"How can I decide between multiple job offers?", "Which company is the right one for me?" These are questions that probably everyone will come across at some point in their career. Finding the right position, career and company is not easy and most people will have to switch positions and companies more than once before ending up in a place where they feel fulfilled. In this article you will get career advices, by case coach Robert, that will help you to decide between job offers and how to make the right decision.
What to Expect in This Article
- 1. Be Aware of Your Current Situation
- 2. The ‘Framework’ to Choose Between Different Offers
- 2.1 Be Clear About Your Short-term (1-2 Years), Medium-term (3-5 Years) and Long-term (5+ Years) Goals
- 2.2 Connect Your Short-term and Long-term Goals to What Your Ideal Job Needs to Offer
- 2.2.1 Firm Culture and People
- 2.2.2 Professional and Personal Growth
- 2.2.3 Entry Rank and Career Progression
- 2.2.4 Compensation
- 2.2.5 Other Perks
- 2.2.6 Office Locations and Project Focus
- 2.2.7 Brand Recognition, Exit Opportunities/Alumni Network
- 2.3 Evaluate Your Options Against This Ideal Job Offer
- 3. About the Author
First of all, congratulations on being in a situation to choose between multiple job offers – you must have performed very well during your interviews to secure even multiple job offers at once! Although this situation is not uncommon, it is not that common either – different firms have slightly different criteria to look for. Often one candidate resonates more with one and less with another firm, apart from the interview ‘logistics’ so that you have two (or more) final round interviews in a short period of time so that you actually have multiple valid offers at hand at a certain point in time.
Although it’s definitely a great situation to have multiple job offers to choose from, it’s still a bothersome situation. High achievers typically do not want to leave anything up to chance, and especially after having worked so hard to be in this very situation, it’s absolutely appropriate to have a very clear and conscious decision-making process in place to make the best decision possible.
At the same time, be aware that barely anything will be perfect in life. Regardless of which company option you finally go, there will be up and downs and potential situations in which you think you might have taken the wrong decision (the grass always looks greener on the other side). From a slightly philosophical angle, the most crucial point is to make a conscious decision, representing the best decision you could have taken, given your specific situation and the information at hand. Certainly, you need to do your homework and collect any relevant information which is realistic to obtain. You need to think about future scenarios of yourself and your career – but you can’t predict the future (after all, who would have thought in 2019 that international travel would come to a complete stop for a while and that only a few years later there will be a force invading a European country?). So do your homework to feel comfortable enough to make a conscious decision which you can defend against yourself afterward, so you will never want to look backward and blame yourself after making a decision in your life.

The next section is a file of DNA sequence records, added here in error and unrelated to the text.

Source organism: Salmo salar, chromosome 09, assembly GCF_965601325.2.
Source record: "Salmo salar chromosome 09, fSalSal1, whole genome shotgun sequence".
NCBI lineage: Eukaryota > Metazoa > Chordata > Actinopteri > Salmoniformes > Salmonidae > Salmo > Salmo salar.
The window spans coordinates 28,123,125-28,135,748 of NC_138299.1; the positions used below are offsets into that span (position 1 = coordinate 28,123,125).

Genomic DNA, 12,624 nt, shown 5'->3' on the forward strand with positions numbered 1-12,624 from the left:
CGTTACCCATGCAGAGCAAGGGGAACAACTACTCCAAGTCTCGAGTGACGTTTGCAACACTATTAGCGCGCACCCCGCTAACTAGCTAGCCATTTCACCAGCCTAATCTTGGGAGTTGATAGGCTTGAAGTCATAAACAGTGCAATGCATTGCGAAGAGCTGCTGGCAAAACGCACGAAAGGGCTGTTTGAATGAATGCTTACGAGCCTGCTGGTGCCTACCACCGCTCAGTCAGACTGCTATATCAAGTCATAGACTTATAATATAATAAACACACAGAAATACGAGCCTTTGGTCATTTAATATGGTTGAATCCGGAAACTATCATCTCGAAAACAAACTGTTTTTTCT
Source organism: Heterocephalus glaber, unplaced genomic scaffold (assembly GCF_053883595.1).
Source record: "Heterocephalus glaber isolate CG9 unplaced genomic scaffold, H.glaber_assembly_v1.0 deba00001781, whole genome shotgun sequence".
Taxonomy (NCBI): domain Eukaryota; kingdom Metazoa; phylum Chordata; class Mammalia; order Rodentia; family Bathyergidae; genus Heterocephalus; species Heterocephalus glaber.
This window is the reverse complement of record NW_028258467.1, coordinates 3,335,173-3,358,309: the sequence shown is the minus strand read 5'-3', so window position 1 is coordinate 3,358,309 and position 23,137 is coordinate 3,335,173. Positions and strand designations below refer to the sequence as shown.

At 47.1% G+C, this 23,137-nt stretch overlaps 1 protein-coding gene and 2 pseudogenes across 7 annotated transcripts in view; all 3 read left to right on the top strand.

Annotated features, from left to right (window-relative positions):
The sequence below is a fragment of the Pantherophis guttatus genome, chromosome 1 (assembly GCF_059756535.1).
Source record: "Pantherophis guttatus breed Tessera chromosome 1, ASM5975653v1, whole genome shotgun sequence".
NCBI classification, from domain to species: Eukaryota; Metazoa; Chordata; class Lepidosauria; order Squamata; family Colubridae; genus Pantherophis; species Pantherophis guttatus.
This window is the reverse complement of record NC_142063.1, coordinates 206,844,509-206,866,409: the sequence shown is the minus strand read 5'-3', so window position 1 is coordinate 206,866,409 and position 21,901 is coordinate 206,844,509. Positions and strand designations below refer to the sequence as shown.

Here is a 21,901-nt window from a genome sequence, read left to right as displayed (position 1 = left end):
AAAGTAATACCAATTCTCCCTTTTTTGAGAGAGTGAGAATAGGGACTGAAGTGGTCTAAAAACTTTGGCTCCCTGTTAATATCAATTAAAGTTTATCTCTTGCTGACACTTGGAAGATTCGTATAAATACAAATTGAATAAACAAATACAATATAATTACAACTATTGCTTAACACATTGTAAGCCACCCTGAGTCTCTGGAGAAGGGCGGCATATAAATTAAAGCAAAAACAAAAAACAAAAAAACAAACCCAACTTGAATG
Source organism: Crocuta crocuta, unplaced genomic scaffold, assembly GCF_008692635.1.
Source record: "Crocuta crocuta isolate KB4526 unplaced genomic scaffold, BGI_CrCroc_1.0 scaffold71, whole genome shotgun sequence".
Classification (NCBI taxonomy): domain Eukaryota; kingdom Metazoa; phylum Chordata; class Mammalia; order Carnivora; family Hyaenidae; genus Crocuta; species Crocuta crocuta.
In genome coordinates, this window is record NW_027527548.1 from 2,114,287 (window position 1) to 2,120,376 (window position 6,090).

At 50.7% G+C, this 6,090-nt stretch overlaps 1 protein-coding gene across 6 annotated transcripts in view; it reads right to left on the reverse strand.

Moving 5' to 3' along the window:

One assumption for the following text: there is no clear, obvious winner between the offers you have at hand – at least for you personally and subjectively. Very often, my coaching candidates face the issue of choosing between McKinsey vs. BCG – similar firms and career perspectives, definitely not a clear-cut choice. However, even MBB vs. a certain low-brand boutique consulting firm might not always be an obvious choice – in the end, it must fit you subjectively and not ‘objectively’ for an anonymous person.
Typically, after having received multiple job offers, my coaching candidates push me immediately to provide a list of decision criteria to choose between the offers. But: first, we must look at the process and carry out the necessary steps to come to a conscious decision. The process is fairly simple indeed but contains one initial, crucial process step, which puts some more work on the candidate's side. Without that, everything which follows is virtually meaningless, so you absolutely positively need to invest time and effort into it. Having said that, let’s look at the ‘framework’ to choose between different offers:
Before it even makes sense to look at specific factors to compare your job offers at, you must first have an absolutely clear perspective of your goals. In other words, if you don’t have any clear goals, each way is a good one for you. And there is no such thing as an ‘objective’ best choice – it always must fit to your goals for a job search.
Typically, this won’t happen overnight, and usually not even within a few days. For many career candidates it needs quite a bit of time to think and reflect upon such overarching topics in life – for the near and more distant future.